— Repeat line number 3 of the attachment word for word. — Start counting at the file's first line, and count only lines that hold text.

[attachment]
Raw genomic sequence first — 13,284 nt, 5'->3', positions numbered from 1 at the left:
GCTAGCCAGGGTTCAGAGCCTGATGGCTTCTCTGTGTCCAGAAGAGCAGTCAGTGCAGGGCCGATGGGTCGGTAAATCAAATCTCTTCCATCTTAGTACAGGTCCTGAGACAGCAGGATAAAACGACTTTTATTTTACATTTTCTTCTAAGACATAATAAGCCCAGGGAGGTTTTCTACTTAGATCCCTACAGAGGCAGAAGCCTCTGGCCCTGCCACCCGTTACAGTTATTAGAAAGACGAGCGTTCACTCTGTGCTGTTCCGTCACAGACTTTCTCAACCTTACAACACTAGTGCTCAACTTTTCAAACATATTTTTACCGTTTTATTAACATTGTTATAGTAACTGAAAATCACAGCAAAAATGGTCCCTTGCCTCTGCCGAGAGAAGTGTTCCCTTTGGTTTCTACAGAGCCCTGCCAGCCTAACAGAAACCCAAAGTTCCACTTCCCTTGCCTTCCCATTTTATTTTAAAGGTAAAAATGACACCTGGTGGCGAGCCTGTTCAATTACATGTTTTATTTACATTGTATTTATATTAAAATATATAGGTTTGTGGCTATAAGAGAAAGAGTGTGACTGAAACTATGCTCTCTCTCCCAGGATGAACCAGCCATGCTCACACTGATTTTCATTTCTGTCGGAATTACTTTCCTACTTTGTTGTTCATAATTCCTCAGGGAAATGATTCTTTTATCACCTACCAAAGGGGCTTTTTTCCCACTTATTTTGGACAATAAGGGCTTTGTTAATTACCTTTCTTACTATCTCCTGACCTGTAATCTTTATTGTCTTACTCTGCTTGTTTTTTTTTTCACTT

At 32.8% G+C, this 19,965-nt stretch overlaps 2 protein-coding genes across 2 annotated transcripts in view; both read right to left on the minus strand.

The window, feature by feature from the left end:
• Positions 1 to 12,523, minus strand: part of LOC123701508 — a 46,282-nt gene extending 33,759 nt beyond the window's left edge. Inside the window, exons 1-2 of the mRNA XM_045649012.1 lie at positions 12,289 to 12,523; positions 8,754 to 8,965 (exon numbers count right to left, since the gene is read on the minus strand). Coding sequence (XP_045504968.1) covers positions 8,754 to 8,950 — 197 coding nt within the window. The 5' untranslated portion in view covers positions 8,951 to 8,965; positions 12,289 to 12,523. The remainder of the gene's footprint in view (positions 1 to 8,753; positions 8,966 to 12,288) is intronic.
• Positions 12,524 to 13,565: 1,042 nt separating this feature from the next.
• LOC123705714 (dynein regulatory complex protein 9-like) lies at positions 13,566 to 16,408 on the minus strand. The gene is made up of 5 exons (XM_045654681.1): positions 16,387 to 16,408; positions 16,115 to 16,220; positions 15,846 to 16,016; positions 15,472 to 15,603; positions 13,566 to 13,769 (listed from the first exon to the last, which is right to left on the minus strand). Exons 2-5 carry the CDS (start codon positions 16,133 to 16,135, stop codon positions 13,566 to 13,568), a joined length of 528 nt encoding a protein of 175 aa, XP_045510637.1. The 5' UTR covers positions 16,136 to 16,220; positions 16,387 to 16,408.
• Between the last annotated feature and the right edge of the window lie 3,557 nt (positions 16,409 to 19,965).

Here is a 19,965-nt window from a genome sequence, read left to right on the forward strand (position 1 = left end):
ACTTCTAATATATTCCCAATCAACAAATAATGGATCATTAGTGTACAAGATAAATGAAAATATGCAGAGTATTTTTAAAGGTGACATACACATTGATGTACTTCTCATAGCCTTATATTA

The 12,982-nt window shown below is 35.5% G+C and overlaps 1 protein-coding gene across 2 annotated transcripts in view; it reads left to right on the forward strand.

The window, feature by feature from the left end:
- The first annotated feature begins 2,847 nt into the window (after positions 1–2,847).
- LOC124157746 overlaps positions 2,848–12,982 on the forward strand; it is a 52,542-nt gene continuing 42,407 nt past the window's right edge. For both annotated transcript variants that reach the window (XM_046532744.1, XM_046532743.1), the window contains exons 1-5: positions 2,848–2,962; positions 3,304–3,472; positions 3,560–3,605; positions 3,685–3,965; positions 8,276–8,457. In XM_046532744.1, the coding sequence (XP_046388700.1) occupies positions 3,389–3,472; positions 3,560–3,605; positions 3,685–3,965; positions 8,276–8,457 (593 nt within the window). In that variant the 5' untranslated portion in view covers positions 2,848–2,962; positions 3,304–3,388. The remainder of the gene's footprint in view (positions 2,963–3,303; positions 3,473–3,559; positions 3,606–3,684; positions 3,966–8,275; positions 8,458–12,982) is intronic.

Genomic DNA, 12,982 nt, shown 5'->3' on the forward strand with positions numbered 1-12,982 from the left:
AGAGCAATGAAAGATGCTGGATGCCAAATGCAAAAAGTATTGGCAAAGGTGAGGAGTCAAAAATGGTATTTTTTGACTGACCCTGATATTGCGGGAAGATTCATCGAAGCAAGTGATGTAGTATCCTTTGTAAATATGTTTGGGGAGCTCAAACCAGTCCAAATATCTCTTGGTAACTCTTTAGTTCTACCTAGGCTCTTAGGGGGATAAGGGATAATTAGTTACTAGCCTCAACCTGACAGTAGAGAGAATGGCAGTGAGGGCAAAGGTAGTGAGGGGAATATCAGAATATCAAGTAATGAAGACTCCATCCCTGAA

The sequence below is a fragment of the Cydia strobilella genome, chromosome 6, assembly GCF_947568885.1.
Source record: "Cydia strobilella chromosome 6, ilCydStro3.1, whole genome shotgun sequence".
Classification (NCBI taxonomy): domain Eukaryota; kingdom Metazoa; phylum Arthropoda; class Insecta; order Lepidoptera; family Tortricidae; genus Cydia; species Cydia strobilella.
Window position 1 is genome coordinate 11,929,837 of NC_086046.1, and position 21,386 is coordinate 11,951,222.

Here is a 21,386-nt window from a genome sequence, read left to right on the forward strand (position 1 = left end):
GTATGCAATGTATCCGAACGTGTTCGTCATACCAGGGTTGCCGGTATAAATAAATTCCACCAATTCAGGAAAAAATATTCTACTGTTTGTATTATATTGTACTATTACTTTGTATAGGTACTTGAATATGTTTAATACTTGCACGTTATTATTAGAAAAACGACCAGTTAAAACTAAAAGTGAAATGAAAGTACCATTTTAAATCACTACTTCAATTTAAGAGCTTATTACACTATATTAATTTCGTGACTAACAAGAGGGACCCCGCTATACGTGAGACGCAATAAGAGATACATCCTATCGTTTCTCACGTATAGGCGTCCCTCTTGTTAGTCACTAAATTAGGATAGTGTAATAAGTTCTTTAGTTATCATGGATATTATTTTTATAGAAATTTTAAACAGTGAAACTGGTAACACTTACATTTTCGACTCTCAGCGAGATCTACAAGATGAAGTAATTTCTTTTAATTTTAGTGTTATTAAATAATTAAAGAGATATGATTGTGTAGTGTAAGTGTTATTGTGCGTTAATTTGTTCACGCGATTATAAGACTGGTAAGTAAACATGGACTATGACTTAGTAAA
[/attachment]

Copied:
At 32.8% G+C, this 19,965-nt stretch overlaps 2 protein-coding genes across 2 annotated transcripts in view; both read right to left on the minus strand.